Oaklawn Hospital based in Marshall, MI, sent notifications to 26,861 patients about a potential breach of their personal and healthcare information.
It wasn’t clearly stated when the hospital found out about the breach, but on July 28, 2020, the forensic investigation confirmed that unauthorized third parties got access to a number of employees’ email accounts starting April 14 until April 15, 2020. The attackers accessed the accounts after getting the response of employees to the phishing emails and having their login information. The employees spotted the breach soon after receiving reports of suspicious emails in many employee email accounts.
An extensive manual document audit verified the fact that the breached email accounts held protected health information (PHI). The breached information included patient names, birth dates, health information, and medical insurance information. A selected number of patients likewise had their driver’s license numbers, financial account information, Social Security numbers, and online account data possibly compromised. The overdue sending of notification letters was as a result of the time-consuming procedure of manually reviewing documents.
After the phishing attack, Oaklawn Hospital assessed its cybersecurity procedures and implemented measures to strengthen its technical security, including the use of multi-factor authentication. Workers also received extra security awareness training.
All affected patients were advised to keep an eye on their explanation of benefits statements and check for transactions related to healthcare services that they didn’t get. The hospital additionally provided credit monitoring services for free to those whose Social Security numbers were possibly exposed.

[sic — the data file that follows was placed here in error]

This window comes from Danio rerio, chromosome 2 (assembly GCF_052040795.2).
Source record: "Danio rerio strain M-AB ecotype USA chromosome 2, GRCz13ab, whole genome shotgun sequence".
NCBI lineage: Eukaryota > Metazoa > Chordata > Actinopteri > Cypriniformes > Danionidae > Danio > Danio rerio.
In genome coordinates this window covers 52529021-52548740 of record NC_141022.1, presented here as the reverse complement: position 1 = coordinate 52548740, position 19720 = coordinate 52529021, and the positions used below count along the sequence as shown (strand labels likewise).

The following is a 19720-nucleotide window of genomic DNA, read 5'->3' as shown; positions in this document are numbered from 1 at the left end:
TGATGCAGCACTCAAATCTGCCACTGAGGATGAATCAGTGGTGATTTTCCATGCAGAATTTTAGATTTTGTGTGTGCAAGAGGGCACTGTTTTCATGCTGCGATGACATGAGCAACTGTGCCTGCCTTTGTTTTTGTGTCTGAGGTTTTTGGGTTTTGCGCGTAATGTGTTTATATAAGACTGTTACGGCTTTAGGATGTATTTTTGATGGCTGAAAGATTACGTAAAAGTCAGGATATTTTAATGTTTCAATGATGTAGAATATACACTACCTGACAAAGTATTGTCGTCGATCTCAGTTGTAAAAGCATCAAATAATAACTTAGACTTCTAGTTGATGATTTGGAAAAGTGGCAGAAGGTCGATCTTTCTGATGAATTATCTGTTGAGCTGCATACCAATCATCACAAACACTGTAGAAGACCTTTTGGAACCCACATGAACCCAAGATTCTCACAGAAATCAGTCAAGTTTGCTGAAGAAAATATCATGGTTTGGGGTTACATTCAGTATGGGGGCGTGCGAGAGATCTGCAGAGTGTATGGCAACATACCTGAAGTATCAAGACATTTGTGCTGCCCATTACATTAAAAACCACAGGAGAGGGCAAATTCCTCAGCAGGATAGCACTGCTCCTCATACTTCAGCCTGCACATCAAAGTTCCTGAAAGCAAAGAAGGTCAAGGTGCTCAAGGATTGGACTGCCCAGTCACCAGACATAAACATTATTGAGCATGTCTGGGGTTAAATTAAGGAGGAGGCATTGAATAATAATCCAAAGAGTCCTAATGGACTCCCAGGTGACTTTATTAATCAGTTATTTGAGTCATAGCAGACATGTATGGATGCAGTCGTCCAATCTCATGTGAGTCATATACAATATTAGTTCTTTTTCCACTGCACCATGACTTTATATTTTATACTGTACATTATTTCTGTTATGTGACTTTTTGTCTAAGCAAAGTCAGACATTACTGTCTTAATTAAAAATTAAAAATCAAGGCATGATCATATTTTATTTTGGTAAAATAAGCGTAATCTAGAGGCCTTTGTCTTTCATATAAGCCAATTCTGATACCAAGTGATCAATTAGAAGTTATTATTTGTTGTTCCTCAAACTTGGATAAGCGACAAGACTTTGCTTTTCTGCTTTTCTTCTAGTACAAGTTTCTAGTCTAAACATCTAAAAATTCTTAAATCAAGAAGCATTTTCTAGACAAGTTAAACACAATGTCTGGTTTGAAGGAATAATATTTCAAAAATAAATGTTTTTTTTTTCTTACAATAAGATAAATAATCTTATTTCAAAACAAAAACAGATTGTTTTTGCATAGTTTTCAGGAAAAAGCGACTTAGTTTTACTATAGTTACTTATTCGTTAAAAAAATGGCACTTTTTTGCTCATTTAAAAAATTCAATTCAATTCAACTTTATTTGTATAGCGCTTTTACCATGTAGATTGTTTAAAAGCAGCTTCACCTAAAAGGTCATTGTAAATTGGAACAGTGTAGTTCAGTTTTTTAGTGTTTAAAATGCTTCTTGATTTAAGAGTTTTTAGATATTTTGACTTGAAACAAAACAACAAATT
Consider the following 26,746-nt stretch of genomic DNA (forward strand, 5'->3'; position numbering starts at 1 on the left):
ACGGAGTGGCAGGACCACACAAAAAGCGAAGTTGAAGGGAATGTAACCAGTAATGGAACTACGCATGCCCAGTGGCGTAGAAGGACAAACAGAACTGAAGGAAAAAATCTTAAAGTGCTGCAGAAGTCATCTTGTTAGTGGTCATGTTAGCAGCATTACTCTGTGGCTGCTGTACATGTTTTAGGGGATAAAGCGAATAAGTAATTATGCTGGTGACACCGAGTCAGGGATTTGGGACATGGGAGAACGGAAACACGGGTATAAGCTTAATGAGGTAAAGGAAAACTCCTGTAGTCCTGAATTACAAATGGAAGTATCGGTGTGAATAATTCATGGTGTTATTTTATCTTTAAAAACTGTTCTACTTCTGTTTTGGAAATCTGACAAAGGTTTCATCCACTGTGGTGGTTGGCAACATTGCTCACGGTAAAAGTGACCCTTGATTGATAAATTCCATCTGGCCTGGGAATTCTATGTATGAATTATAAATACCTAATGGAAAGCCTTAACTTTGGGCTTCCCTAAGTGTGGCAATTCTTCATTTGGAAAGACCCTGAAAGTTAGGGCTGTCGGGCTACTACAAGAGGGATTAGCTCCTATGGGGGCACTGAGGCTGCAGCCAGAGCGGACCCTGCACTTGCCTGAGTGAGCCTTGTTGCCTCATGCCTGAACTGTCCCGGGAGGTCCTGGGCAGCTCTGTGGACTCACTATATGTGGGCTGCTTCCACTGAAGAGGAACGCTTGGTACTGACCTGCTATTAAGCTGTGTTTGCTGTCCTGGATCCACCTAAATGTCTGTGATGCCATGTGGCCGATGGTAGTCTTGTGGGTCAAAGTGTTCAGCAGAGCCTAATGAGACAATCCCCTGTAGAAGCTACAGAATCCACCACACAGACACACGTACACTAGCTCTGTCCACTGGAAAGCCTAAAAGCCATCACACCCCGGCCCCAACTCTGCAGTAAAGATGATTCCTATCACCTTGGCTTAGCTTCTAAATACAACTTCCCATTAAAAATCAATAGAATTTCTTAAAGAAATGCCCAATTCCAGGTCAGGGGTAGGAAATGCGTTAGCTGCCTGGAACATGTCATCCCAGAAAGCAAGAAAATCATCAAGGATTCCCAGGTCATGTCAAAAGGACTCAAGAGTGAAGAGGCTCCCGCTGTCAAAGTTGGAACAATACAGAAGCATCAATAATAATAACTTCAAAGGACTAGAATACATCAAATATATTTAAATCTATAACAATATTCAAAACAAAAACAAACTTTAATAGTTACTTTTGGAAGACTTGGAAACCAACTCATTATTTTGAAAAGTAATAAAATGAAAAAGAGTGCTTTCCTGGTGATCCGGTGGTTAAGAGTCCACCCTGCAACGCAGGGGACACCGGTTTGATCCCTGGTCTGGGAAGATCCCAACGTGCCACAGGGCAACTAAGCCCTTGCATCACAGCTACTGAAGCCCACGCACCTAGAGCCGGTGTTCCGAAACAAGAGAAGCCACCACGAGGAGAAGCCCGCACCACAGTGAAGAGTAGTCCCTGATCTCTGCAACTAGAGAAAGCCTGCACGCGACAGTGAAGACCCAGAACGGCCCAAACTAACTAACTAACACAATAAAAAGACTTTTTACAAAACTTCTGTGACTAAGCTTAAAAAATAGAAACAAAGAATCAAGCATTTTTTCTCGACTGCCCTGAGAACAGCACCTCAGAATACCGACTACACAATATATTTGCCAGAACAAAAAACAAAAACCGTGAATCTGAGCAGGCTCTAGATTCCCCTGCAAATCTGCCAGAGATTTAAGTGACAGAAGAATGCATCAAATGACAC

Even though there is a confirmation of the unauthorized email account access, no evidence supports the probability of data access or theft by the attackers. The hospital did not receive any report of patient data misuse as well.
Breach of COVID-19 Statistics Database
Mono County in California discovered that its COVID-19 statistics online database was accessed without authorization from April 2 up to July 24, 2020. The database stored the PHI of men and women who got screenings for COVID-19 prior to July 24, 2020.
The database secured information such as the sex, birth date, ethnicity, geographic location of Mono County residents, and their COVID-19 testing results. There was no name, address, or other identifying information included in the database. Mono County made the database secure on July 28, 2020 thus the database cannot be accessed anymore.
Mono County submitted the breach report to the HHS’ Office for Civil Rights indicating that 2,850 persons were affected by the incident.